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What makes some people more attractive to mosquitoes?
07/10/2018

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What makes some people more attractive to mosquitoes?

Do you come away from a backyard BBQ covered in red, itchy bites, while your friend or partner gets away with none? Some people are far more likely to be bitten by mosquitoes, and it’s not just about bad luck or sitting in the wrong place – there are a number of factors that can make you more appetising to the tiny summer pests.

Studies show that around 20% of people are particularly delicious to mosquitoes, which makes them attract far more bites than the rest of the population. Unfortunately, many of the reasons are beyond your control – personal body chemistry and blood type are major factors.

It’s in the blood

Mosquitoes drink your blood, so it makes sense that different blood types might be more appealing than others. Although the science on mosquitoes and blood types is incomplete, one study showed that the insects landed on people with type O blood twice as much as those with type A. People with type B blood were somewhere in between. There’s no consensus on why certain blood types are more appealing.

Another, less obvious factor that most people wouldn’t be aware of is whether you telegraph your blood type through your skin. Around 85% of people release a chemical signal through the skin that tells mosquitoes what blood type they have. The remaining 15% keep it hidden. Mosquitoes tend to be more attracted to the people who secrete this chemical, and less attracted to those who do not, regardless of their blood type.

If you feel that you’re constantly bitten, you could be a type O secretor.

Bites and body chemistry

The scent of carbon dioxide also helps mosquitoes find their targets. We all emit this substance when we exhale, but the amount varies. Generally, the larger you are, the more CO2 you exhale with each breath. This is probably why children are slightly less likely to be bitten than adults.

Bacteria on the skin also play a role. Studies have shown that mosquitoes are attracted to people with high concentrations of certain strains of bacteria on their skin. People with a wider range of bacteria were less likely to be bitten. Unfortunately, this is not something you can test or control at home.

When exercise has unintended consequences

Exercise is great, but it can make you more attractive to mosquitoes in the short term. The insects smell substances secreted in sweat – like lactic acid, uric acid, and ammonia – and they’re also more attracted to people with higher body temperatures. So if you’ve just been for a run, it might be a good idea to shower and cool down before you head out to the garden.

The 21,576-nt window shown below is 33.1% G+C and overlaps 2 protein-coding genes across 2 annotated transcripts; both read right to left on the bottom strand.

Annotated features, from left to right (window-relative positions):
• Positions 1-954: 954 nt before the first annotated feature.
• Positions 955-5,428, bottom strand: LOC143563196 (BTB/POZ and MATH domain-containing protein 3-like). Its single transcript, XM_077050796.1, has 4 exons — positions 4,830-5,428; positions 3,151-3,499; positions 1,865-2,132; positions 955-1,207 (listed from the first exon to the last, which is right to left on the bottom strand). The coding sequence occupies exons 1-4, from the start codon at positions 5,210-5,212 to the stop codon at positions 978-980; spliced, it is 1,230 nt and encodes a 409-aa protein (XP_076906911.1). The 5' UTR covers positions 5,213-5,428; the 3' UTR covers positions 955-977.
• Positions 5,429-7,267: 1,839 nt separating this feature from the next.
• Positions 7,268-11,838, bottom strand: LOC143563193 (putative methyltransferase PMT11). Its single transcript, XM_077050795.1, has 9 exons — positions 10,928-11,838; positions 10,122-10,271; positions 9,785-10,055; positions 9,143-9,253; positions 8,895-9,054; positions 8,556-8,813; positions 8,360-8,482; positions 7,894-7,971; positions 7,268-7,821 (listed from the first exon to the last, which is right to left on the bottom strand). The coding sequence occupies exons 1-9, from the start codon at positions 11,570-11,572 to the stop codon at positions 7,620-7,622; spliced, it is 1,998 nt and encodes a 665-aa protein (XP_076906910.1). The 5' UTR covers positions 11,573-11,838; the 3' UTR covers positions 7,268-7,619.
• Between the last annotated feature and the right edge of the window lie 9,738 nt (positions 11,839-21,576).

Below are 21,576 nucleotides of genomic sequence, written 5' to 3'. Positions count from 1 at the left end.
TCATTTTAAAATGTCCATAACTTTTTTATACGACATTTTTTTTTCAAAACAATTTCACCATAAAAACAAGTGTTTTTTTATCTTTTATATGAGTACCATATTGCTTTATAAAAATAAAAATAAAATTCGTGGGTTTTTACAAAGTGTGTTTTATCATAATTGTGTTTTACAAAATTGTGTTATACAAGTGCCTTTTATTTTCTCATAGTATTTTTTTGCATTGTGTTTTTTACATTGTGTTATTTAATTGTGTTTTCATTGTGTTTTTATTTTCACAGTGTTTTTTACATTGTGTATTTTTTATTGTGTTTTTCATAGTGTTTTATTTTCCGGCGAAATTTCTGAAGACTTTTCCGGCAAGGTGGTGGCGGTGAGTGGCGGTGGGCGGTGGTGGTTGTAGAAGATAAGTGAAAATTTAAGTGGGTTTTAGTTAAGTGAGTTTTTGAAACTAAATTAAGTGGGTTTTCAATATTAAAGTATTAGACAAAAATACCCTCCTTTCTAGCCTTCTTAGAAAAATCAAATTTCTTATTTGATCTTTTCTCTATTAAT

Genetic factors mean some people secrete more sweat and higher levels of uric and other acids than others, which means they’re more likely to be bitten whether they’ve just exercised or not.

Expect more bites if you’re expecting

Pregnant women tend to be more attractive to mosquitoes – in fact, in one study they were bitten at twice the rate of non-pregnant people. This comes down to a couple of factors.

One, mosquitoes are attracted to body heat and pregnant women are warmer, with body temperatures around 1-2 degrees higher than the general population. Second, they exhale far more carbon dioxide than others, which helps mosquitoes find them more easily.

In Zika-prone areas, this could make things more dangerous for pregnant women. They can mitigate the risks by wearing clothing that covers skin, using safe repellants, and avoiding the outdoors at dusk.

Bites and beer drinking

It sounds silly, but beer drinking has been shown to increase mosquito bites. One study showed that even a single beer increased the drinker’s likelihood of being bitten.

Researchers theorised that drinking increases ethanol content in sweat, but this turned out to be incorrect. At this point, nobody really knows why beer makes such a difference.

Clothing choices

Long sleeves, socks, and full-length pants can help you avoid some bites, but that’s not the only way your clothing choices can influence your appeal. Mosquitoes use visual cues as well as scent to spot their victims.

If you wear colors that stand out against the environment – think black, red, or bright shades – you may be more likely to be bitten. Paler colors and neutrals may be a better option for your next cookout.

Lowering your risk

Unfortunately, many of the factors that make you more appealing to mosquitoes come down to genetics and body type. You can’t do much about your blood type, secretions, or tendency to sweat.

The good news is: research into bites is now focused on the people who seem to attract the fewest bites. Understanding what makes these individuals less appealing should help researchers develop a new generation of repellants that work more effectively.

In the meantime, if you’re particularly sweaty, blood type O, pregnant, or just mysteriously prone to being bitten, you can use a repellant, wear clothing to cover skin, and invest in Envirosafe traps to reduce the mosquito population on your property.

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